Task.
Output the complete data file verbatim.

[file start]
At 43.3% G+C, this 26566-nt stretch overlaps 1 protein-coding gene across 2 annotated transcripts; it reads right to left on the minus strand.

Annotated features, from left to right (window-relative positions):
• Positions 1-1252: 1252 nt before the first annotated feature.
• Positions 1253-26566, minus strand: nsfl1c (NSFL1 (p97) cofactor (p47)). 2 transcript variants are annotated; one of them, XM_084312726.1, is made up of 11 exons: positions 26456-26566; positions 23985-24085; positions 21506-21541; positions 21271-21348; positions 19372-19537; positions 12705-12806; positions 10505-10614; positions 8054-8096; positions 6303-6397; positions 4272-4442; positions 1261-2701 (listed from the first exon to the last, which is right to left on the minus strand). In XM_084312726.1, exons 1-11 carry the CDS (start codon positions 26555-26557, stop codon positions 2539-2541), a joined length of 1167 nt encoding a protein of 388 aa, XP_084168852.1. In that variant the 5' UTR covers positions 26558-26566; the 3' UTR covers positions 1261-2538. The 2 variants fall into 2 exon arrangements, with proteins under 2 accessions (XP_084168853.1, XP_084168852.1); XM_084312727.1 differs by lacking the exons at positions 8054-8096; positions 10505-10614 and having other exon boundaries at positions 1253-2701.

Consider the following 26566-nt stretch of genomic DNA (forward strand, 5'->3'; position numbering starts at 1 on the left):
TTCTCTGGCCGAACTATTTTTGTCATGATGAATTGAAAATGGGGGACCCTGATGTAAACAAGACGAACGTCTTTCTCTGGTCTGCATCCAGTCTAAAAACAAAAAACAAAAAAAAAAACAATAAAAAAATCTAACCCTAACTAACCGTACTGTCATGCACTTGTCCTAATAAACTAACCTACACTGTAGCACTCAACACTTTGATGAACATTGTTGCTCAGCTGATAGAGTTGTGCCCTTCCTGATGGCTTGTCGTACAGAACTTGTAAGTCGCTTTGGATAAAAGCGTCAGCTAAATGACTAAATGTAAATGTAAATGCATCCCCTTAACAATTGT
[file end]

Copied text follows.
At 43.3% G+C, this 26566-nt stretch overlaps 1 protein-coding gene across 2 annotated transcripts; it reads right to left on the minus strand.

Annotated features, from left to right (window-relative positions):
• Positions 1-1252: 1252 nt before the first annotated feature.
• Positions 1253-26566, minus strand: nsfl1c (NSFL1 (p97) cofactor (p47)). 2 transcript variants are annotated; one of them, XM_084312726.1, is made up of 11 exons: positions 26456-26566; positions 23985-24085; positions 21506-21541; positions 21271-21348; positions 19372-19537; positions 12705-12806; positions 10505-10614; positions 8054-8096; positions 6303-6397; positions 4272-4442; positions 1261-2701 (listed from the first exon to the last, which is right to left on the minus strand). In XM_084312726.1, exons 1-11 carry the CDS (start codon positions 26555-26557, stop codon positions 2539-2541), a joined length of 1167 nt encoding a protein of 388 aa, XP_084168852.1. In that variant the 5' UTR covers positions 26558-26566; the 3' UTR covers positions 1261-2538. The 2 variants fall into 2 exon arrangements, with proteins under 2 accessions (XP_084168853.1, XP_084168852.1); XM_084312727.1 differs by lacking the exons at positions 8054-8096; positions 10505-10614 and having other exon boundaries at positions 1253-2701.

Consider the following 26566-nt stretch of genomic DNA (forward strand, 5'->3'; position numbering starts at 1 on the left):
TTCTCTGGCCGAACTATTTTTGTCATGATGAATTGAAAATGGGGGACCCTGATGTAAACAAGACGAACGTCTTTCTCTGGTCTGCATCCAGTCTAAAAACAAAAAACAAAAAAAAAAACAATAAAAAAATCTAACCCTAACTAACCGTACTGTCATGCACTTGTCCTAATAAACTAACCTACACTGTAGCACTCAACACTTTGATGAACATTGTTGCTCAGCTGATAGAGTTGTGCCCTTCCTGATGGCTTGTCGTACAGAACTTGTAAGTCGCTTTGGATAAAAGCGTCAGCTAAATGACTAAATGTAAATGTAAATGCATCCCCTTAACAATTGT